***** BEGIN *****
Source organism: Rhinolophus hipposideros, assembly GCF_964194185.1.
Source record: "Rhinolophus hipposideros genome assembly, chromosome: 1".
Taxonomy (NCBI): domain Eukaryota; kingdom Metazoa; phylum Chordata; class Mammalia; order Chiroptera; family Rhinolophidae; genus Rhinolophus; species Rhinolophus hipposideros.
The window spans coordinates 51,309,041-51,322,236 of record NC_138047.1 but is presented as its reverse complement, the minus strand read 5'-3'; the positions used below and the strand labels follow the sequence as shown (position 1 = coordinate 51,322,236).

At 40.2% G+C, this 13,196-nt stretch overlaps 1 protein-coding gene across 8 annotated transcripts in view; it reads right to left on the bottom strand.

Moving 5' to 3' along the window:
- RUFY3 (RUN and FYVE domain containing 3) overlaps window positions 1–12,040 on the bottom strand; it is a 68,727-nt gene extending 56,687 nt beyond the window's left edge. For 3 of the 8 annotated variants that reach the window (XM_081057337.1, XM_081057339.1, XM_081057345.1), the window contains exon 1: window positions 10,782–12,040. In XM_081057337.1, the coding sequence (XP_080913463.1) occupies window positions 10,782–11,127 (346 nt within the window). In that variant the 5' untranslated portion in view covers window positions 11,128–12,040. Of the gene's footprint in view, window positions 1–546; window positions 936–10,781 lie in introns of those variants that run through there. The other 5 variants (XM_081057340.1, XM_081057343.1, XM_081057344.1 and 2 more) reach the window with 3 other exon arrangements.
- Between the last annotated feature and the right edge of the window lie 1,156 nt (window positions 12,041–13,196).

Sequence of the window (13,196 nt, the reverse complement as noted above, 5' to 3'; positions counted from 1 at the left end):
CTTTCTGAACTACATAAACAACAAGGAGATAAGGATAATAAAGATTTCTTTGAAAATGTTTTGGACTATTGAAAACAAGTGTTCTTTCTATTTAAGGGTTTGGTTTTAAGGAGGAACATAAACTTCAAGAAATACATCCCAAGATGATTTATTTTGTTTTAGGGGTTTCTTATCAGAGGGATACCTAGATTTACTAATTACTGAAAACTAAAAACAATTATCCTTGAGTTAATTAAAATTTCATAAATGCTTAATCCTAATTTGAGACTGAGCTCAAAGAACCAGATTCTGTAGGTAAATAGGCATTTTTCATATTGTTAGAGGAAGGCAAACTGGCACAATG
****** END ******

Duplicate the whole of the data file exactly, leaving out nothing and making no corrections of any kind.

Source organism: Rhinolophus hipposideros, assembly GCF_964194185.1.
Source record: "Rhinolophus hipposideros genome assembly, chromosome: 1".
Taxonomy (NCBI): domain Eukaryota; kingdom Metazoa; phylum Chordata; class Mammalia; order Chiroptera; family Rhinolophidae; genus Rhinolophus; species Rhinolophus hipposideros.
The window spans coordinates 51,309,041-51,322,236 of record NC_138047.1 but is presented as its reverse complement, the minus strand read 5'-3'; the positions used below and the strand labels follow the sequence as shown (position 1 = coordinate 51,322,236).

At 40.2% G+C, this 13,196-nt stretch overlaps 1 protein-coding gene across 8 annotated transcripts in view; it reads right to left on the bottom strand.

Moving 5' to 3' along the window:
- RUFY3 (RUN and FYVE domain containing 3) overlaps window positions 1–12,040 on the bottom strand; it is a 68,727-nt gene extending 56,687 nt beyond the window's left edge. For 3 of the 8 annotated variants that reach the window (XM_081057337.1, XM_081057339.1, XM_081057345.1), the window contains exon 1: window positions 10,782–12,040. In XM_081057337.1, the coding sequence (XP_080913463.1) occupies window positions 10,782–11,127 (346 nt within the window). In that variant the 5' untranslated portion in view covers window positions 11,128–12,040. Of the gene's footprint in view, window positions 1–546; window positions 936–10,781 lie in introns of those variants that run through there. The other 5 variants (XM_081057340.1, XM_081057343.1, XM_081057344.1 and 2 more) reach the window with 3 other exon arrangements.
- Between the last annotated feature and the right edge of the window lie 1,156 nt (window positions 12,041–13,196).

Sequence of the window (13,196 nt, the reverse complement as noted above, 5' to 3'; positions counted from 1 at the left end):
CTTTCTGAACTACATAAACAACAAGGAGATAAGGATAATAAAGATTTCTTTGAAAATGTTTTGGACTATTGAAAACAAGTGTTCTTTCTATTTAAGGGTTTGGTTTTAAGGAGGAACATAAACTTCAAGAAATACATCCCAAGATGATTTATTTTGTTTTAGGGGTTTCTTATCAGAGGGATACCTAGATTTACTAATTACTGAAAACTAAAAACAATTATCCTTGAGTTAATTAAAATTTCATAAATGCTTAATCCTAATTTGAGACTGAGCTCAAAGAACCAGATTCTGTAGGTAAATAGGCATTTTTCATATTGTTAGAGGAAGGCAAACTGGCACAATG